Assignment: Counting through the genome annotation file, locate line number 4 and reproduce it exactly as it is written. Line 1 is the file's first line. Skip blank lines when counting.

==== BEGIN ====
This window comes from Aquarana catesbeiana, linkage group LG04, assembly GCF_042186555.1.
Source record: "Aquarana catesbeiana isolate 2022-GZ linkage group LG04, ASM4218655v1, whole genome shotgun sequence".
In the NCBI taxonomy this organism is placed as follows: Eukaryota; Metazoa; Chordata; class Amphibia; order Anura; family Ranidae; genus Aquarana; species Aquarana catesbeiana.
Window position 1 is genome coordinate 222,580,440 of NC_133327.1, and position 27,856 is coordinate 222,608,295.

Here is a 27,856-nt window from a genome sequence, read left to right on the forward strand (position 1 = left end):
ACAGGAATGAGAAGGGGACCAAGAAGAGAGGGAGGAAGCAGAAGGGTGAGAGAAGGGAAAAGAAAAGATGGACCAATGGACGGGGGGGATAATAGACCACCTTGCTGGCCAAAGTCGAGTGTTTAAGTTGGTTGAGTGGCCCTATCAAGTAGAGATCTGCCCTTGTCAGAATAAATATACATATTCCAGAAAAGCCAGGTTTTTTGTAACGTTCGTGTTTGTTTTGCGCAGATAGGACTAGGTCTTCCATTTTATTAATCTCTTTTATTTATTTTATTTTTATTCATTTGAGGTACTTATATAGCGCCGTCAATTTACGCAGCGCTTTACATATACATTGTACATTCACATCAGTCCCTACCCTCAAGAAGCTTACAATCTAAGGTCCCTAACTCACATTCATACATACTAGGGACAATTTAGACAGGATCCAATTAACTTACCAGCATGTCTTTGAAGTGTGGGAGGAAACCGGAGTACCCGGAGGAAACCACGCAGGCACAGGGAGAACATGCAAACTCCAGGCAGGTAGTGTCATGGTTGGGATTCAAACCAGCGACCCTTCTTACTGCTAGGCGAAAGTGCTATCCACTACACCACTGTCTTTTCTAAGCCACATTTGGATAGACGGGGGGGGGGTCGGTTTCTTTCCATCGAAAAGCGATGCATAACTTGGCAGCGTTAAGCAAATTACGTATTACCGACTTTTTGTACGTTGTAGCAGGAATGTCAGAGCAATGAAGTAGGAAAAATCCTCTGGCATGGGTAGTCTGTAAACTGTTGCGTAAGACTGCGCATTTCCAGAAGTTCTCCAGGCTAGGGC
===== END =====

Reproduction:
Window position 1 is genome coordinate 222,580,440 of NC_133327.1, and position 27,856 is coordinate 222,608,295.